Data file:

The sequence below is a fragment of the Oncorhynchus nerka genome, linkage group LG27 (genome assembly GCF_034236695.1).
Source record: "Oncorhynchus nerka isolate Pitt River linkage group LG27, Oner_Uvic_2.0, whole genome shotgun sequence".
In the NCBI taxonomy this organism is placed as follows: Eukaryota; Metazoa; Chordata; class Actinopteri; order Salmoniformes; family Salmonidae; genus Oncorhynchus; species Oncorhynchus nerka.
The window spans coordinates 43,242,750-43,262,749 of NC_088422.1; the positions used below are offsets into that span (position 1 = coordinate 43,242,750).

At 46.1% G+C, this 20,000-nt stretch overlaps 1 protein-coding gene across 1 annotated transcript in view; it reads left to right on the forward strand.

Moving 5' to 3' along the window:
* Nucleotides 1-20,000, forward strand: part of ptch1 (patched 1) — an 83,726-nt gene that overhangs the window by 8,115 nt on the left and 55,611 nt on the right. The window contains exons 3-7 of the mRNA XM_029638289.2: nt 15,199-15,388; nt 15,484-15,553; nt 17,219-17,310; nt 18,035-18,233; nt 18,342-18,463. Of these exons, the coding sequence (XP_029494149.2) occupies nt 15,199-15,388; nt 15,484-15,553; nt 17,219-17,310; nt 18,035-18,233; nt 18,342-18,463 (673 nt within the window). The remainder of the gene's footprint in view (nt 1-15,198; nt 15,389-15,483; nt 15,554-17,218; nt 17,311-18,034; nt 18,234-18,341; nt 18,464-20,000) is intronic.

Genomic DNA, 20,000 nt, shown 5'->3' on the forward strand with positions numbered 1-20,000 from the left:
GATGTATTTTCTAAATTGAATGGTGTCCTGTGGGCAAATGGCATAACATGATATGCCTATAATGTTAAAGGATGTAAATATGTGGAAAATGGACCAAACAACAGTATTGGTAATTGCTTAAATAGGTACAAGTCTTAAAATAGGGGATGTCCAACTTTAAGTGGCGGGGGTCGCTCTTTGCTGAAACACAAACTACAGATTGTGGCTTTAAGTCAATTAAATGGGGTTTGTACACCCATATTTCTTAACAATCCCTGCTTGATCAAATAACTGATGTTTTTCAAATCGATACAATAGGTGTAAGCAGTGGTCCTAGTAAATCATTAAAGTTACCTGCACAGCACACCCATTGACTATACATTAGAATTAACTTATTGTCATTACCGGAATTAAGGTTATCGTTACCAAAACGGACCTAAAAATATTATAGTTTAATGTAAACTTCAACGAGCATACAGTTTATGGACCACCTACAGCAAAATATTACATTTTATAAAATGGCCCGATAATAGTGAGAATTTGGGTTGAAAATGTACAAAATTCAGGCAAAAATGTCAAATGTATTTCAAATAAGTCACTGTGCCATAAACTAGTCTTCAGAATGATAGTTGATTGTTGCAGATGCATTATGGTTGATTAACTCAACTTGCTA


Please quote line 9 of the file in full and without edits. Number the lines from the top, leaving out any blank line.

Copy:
GATGTATTTTCTAAATTGAATGGTGTCCTGTGGGCAAATGGCATAACATGATATGCCTATAATGTTAAAGGATGTAAATATGTGGAAAATGGACCAAACAACAGTATTGGTAATTGCTTAAATAGGTACAAGTCTTAAAATAGGGGATGTCCAACTTTAAGTGGCGGGGGTCGCTCTTTGCTGAAACACAAACTACAGATTGTGGCTTTAAGTCAATTAAATGGGGTTTGTACACCCATATTTCTTAACAATCCCTGCTTGATCAAATAACTGATGTTTTTCAAATCGATACAATAGGTGTAAGCAGTGGTCCTAGTAAATCATTAAAGTTACCTGCACAGCACACCCATTGACTATACATTAGAATTAACTTATTGTCATTACCGGAATTAAGGTTATCGTTACCAAAACGGACCTAAAAATATTATAGTTTAATGTAAACTTCAACGAGCATACAGTTTATGGACCACCTACAGCAAAATATTACATTTTATAAAATGGCCCGATAATAGTGAGAATTTGGGTTGAAAATGTACAAAATTCAGGCAAAAATGTCAAATGTATTTCAAATAAGTCACTGTGCCATAAACTAGTCTTCAGAATGATAGTTGATTGTTGCAGATGCATTATGGTTGATTAACTCAACTTGCTA